Concentrations in School Psychology: Can Specialization Empower the Evolution of the Profession?

  • Natalie R. StarlingEmail author
  • Eric M. Elias
  • Mykelle S. Coleman


How can school psychologists effectively address and respond to the myriad needs of students in our nation’s schools? As these needs are ever-growing and diversifying, should the profession of school psychology consider mirroring this diversification through the promotion of specialized skill sets? Such efforts would echo the development of related disciplines of education, medicine, and psychology, disciplines that have long recognized the need for the division of skills and services in specified areas to meet the developing needs of their profession. We present and discuss questions related to specializations in school psychology under a broad subject of the potential for additional concentrated skill-based training to better impact service delivery and student outcomes. In exploring these questions, consideration is given to the ever-increasing needs of the schools coupled with the goal of school psychology: to empower school psychologists to promote the learning, behavior, and mental health of all children and youth. With very preliminary data in mind, the following areas are presented, with no particular order or emphasis, as potential topics and areas from which to build communities of discussion and exploration: bilingual–multilingual, behavior analytic, autism, and counseling, with introduction to other areas such as research, preschool/early childhood, neuropsychology, and leadership. Implications and recommendations for future directions are also discussed.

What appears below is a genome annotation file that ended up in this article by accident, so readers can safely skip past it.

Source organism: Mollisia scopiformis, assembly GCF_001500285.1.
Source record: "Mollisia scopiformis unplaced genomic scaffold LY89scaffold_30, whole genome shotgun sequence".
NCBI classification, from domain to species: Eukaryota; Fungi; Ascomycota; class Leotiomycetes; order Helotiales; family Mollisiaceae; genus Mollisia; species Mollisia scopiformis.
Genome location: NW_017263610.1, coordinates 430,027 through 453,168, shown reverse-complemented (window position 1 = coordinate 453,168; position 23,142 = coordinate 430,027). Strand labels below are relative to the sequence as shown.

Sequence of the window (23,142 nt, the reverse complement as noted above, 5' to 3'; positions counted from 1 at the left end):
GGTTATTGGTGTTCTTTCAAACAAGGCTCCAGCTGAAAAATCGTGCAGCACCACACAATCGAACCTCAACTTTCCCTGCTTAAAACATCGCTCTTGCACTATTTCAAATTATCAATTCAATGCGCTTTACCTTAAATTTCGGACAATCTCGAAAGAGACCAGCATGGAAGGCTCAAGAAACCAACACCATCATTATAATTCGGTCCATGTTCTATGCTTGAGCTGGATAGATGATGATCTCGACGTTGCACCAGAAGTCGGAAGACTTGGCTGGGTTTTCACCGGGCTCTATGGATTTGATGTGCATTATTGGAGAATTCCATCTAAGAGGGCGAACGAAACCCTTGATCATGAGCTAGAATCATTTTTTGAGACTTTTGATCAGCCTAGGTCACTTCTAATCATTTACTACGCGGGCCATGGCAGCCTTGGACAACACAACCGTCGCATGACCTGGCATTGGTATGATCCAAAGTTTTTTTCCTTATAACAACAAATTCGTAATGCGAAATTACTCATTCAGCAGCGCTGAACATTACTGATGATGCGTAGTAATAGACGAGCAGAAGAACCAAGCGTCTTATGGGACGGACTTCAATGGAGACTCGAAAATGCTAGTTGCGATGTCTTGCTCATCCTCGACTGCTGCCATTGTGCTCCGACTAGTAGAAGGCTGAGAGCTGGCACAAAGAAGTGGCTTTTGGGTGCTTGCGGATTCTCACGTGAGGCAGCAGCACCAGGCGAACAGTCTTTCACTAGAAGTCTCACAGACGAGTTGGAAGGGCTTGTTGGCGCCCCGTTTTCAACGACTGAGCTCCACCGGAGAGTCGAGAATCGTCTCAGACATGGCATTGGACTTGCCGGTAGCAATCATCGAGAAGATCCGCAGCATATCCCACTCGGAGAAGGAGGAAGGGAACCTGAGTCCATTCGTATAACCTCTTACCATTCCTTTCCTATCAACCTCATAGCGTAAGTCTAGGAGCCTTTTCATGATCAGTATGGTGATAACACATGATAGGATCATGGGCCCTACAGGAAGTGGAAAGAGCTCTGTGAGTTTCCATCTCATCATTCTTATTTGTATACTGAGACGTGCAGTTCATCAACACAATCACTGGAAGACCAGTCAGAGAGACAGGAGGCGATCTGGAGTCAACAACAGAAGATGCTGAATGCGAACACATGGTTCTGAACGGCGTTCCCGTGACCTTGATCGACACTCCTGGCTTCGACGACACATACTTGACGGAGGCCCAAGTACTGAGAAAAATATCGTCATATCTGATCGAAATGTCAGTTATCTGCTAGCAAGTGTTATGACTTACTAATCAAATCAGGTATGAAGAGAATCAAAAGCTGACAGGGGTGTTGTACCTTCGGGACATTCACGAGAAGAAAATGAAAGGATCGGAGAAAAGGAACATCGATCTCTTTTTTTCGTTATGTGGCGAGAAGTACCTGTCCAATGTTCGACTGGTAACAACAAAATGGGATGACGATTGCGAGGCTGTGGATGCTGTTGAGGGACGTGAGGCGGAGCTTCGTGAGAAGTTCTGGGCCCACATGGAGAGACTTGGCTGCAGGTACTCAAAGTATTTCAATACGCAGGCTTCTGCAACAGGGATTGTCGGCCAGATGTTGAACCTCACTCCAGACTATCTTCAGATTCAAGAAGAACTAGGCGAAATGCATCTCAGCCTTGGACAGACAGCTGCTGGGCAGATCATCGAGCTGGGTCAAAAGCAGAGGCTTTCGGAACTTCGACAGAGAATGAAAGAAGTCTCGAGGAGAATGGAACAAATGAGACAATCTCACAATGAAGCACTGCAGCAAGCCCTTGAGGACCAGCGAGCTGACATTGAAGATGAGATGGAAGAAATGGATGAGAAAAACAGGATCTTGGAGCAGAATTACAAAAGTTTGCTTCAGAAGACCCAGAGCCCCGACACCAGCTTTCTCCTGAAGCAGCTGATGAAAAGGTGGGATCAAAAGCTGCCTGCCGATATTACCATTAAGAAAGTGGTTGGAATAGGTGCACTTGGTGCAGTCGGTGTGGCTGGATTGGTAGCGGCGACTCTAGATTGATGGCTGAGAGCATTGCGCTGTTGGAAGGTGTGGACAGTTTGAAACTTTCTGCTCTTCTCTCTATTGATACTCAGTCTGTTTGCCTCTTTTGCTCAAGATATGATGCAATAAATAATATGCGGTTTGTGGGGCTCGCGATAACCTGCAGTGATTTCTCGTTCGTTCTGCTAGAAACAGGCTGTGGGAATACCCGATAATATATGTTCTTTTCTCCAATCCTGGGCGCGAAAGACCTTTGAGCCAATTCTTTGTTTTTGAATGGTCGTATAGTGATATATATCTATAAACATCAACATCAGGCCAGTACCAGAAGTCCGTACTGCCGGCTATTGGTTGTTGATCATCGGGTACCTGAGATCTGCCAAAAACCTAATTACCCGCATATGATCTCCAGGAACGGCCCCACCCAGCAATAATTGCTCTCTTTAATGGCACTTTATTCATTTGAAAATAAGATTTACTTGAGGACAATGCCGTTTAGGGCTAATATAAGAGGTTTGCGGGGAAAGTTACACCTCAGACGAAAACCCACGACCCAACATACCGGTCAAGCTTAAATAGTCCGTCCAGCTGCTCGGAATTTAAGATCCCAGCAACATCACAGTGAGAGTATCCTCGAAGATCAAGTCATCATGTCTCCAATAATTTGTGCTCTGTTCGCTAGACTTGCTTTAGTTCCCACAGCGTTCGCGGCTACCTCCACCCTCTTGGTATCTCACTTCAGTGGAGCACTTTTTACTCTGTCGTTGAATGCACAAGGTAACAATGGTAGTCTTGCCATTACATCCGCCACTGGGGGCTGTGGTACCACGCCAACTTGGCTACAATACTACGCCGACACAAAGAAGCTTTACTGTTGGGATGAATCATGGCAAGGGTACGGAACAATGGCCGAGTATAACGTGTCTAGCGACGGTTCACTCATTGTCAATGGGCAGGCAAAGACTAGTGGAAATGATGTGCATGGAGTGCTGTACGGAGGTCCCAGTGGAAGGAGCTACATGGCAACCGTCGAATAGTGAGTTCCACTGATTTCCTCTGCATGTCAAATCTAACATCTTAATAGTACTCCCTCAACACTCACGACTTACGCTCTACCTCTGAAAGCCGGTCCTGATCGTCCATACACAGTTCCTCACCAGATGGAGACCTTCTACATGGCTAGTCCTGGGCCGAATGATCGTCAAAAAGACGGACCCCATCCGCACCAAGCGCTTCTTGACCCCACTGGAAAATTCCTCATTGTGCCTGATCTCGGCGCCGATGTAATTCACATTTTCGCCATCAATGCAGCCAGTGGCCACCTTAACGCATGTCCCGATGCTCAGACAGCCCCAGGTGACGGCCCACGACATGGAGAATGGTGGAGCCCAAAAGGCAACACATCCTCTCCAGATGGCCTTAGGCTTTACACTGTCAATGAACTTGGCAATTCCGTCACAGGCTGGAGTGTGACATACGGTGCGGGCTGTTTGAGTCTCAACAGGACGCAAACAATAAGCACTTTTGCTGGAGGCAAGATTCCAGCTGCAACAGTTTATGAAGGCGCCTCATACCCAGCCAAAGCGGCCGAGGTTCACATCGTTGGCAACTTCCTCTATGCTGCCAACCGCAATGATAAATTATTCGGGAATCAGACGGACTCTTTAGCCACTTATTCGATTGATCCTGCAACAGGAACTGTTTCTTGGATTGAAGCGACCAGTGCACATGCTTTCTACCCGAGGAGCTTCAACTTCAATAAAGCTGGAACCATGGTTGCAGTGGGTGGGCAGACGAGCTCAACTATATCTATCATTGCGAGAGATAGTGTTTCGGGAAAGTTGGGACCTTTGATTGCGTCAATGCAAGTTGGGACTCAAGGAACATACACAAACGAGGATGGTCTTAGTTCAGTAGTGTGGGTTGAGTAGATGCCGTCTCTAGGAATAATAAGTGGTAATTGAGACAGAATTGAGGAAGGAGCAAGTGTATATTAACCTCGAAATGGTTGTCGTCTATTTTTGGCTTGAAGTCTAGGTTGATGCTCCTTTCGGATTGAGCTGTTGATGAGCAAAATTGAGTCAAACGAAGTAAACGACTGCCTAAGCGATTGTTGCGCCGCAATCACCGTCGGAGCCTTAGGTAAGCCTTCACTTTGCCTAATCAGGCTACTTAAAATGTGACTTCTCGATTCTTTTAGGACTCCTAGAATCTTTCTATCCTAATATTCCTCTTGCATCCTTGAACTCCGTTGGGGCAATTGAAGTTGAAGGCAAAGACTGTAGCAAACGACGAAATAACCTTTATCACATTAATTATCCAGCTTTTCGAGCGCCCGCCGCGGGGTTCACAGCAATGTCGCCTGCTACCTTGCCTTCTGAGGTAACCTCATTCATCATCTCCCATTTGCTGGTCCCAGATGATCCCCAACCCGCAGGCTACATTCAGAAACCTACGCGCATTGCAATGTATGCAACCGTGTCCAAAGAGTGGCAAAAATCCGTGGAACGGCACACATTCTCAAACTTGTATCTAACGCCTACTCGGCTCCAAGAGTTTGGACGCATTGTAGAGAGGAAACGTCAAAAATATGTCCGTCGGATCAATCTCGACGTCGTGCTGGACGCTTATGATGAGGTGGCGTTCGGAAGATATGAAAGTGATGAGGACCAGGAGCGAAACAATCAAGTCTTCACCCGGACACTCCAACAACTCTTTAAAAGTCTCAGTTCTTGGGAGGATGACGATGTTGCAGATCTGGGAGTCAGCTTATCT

Specialization Concentrations Training Tracks Graduate education 


Compliance with Ethical Standards

The author(s) declared no part of this research or authorship involved research with human participants and/or animals. Likewise, no informed consent process was necessary.

Conflict of Interest

The authors declare that they have no conflict of interest.


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Copyright information

© California Association of School Psychologists 2019

Authors and Affiliations

  1. 1.Southern Connecticut State UniversityNew HavenUSA
  2. 2.Meriden Public SchoolsMeridenUSA
  3. 3.Southern Connecticut State UniversityNew HavenUSA

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